The first Vietnamese Buddhist societies were formed around the same time in Melbourne and Brisbane in 1978 and in Sydney in 1979. The first Vietnamese Buddhist monk to arrive in Australia, Venerable Thich Phuoc Hue, lived at Tara House in 1980 and founded the Vietnamese Buddhist Federation of Australia in 1981 (Croucher 1989: 102). The Melbourne Vietnamese community established the first Quang Minh Temple in Sunshine in 1986. In the early 1990s the community acquired land in Braybrooke and built their first Temple in 1994 (Vasi 2006: 32). A much larger Temple has more recently been constructed on this site under the direction of its current Abbott Venerable Thich Phuoc Tan. Another Vietnamese Temple, the Quang Duc Temple, was founded in 1990 in a house in Broadmeadows. The community and Abbott Venerable Thich Tam Phuong purchased a former primary school in Fawkner in 1997 and the Temple was opened in 2003 (Vasi 2006: 28-29).
Inter-faith dialogue, in particular Christian interest in Buddhism, began in Australia in the 1970s with Melbourne Quaker’s and Catholics playing an active role (Croucher 1989: 110). The Dalai Lama first visited Australia in 1982 and has since visited and taught in Australia on numerous occasions drawing large audiences (Croucher 1989: 115). Thich Nhat Hahn also returned to Australian shores in 1986 (Croucher 1989: 103).
Many more temples have also been established in Victoria and in other Australian states since the 1980s of various Asian Buddhist traditions. Communities building these Temples have often been met with difficulties, of a similar nature to those experienced during the Gold Rush period. They have often faced strong opposition from neighbours and been involved in challenging negotiations with local councils (Croucher 1989: 104-105). More research needs to be conducted on these Temples and Centres, that is beyond the scope of the first stage of this research project. When we obtain more funding we hope be able to continue this project and update this website accordingly.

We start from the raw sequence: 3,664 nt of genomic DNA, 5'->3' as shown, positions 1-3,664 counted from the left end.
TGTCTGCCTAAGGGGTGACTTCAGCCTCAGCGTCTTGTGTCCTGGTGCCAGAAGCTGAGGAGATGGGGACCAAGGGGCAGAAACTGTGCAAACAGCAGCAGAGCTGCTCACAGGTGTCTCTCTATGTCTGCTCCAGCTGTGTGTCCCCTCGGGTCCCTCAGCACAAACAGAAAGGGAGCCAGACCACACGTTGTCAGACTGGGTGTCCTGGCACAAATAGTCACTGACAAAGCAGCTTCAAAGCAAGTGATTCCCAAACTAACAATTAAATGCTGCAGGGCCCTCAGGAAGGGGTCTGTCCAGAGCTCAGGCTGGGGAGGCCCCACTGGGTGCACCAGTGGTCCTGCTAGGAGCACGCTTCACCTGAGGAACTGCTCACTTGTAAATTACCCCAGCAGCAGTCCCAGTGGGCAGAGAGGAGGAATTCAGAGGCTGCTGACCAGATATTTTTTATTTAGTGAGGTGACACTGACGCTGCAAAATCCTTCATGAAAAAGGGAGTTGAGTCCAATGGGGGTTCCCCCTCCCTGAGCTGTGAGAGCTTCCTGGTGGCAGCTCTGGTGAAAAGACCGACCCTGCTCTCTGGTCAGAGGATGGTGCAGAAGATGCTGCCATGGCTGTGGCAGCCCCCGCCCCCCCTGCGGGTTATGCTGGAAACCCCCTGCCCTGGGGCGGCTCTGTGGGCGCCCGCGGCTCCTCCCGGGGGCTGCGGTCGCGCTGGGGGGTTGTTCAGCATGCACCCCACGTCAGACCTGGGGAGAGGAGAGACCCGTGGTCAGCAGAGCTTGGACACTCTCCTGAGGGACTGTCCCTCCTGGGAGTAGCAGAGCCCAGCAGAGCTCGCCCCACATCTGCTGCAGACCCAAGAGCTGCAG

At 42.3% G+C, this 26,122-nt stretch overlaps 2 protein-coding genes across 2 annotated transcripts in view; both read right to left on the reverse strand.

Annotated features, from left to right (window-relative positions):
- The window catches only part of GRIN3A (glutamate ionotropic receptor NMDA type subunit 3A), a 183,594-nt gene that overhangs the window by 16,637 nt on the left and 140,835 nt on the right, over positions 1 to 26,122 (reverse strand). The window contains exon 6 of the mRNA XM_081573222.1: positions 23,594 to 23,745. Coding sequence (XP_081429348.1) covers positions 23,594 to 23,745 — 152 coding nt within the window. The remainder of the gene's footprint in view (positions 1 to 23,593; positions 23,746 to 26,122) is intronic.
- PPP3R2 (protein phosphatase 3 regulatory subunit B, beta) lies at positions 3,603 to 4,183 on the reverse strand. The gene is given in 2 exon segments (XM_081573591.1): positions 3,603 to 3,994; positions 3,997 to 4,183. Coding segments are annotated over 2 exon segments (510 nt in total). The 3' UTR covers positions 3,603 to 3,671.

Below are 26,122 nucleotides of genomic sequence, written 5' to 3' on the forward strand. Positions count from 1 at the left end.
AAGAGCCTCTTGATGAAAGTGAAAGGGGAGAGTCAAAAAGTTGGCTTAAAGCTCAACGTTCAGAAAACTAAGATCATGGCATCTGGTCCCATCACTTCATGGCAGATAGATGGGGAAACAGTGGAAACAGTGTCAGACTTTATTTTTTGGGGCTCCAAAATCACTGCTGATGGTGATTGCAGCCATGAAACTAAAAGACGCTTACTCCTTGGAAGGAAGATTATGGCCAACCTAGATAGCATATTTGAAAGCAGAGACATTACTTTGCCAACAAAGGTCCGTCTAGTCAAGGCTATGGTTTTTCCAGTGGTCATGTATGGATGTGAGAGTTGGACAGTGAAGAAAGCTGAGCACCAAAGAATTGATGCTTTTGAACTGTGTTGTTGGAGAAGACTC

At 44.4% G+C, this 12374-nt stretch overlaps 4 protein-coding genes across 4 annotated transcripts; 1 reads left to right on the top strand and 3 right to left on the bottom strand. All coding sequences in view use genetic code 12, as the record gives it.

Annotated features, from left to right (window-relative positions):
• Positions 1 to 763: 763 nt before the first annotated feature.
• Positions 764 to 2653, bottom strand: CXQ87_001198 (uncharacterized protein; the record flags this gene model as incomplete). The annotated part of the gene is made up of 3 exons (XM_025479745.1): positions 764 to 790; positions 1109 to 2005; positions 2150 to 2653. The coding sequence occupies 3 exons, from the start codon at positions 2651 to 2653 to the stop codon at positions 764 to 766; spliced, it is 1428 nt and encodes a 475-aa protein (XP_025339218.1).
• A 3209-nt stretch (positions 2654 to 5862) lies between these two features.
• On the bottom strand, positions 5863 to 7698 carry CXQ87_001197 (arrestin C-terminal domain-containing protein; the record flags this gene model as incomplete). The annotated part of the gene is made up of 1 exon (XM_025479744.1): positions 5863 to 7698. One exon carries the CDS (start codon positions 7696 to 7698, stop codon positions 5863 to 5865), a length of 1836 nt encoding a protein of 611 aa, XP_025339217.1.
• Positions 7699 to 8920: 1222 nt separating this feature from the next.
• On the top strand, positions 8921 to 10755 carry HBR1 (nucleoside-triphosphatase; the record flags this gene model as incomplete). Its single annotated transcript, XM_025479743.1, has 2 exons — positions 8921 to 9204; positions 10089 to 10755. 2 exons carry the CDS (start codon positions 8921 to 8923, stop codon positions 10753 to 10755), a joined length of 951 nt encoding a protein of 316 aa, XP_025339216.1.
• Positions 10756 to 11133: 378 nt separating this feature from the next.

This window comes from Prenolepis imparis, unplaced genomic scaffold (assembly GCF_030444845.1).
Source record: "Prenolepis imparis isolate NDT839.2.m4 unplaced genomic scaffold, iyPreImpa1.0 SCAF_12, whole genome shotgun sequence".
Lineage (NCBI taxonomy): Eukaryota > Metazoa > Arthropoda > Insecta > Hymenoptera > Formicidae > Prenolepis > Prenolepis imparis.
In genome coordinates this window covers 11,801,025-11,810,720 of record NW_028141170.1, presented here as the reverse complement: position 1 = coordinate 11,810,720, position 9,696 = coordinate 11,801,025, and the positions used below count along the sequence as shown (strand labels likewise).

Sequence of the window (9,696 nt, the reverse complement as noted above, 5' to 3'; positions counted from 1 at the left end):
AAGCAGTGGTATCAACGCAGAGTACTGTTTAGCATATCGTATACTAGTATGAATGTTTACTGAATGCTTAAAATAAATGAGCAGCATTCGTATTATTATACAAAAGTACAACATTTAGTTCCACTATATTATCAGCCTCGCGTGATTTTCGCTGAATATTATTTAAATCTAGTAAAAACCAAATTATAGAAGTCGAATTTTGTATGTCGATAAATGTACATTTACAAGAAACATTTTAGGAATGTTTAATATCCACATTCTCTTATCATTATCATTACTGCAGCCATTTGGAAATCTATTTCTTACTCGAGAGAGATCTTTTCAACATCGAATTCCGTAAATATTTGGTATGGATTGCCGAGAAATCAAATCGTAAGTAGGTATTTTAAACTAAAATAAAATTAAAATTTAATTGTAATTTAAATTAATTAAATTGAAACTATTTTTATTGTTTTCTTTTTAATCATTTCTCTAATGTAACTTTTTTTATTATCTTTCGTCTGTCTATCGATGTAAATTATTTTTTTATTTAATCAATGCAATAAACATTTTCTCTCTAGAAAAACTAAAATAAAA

Given the growing diversity of Buddhism in Victoria (BCV), Gabrielle Lafitte, a Tibetan Buddhist first initiated the formation of the Buddhist Council of Victoria in 1985. However, these plans weren’t actualized immediately. The BCV was actually formed in 1995, by Tibetan Buddhists and community workers Brian Ashen and Robin Rankin, in consultation and in partnership with other ethnic and Western Buddhist communities in Victoria (Vasi 2006: 84-89).
In 1996 the number of Buddhists in Victoria increased to 62, 898, and by 2001 there were 111, 664. According to the Buddhist Council of Victoria there were 45 Buddhist Centres in Victoria in 1996 and 96 in 2001 (Vasi 2006: 14, 17). This number has been steadily growing ever since and in the last 2011 Census there were 168, 636 Buddhists in Victoria, the second highest religious group after Christianity.
Adam, E. & Hughes, P.J. (1996) The Buddhists in Australia. Canberra: Commonwealth of Australia.
Croucher, P. (1989) The History of Buddhism in Australia 1848-1988. Kensington: New South Wales University Press.
Vasi, S. (2006) Profile and Contribution of Buddhists in Australia: A Study into Selected Buddhist Communities in Victoria. Melbourne: Buddhist Council of Australia.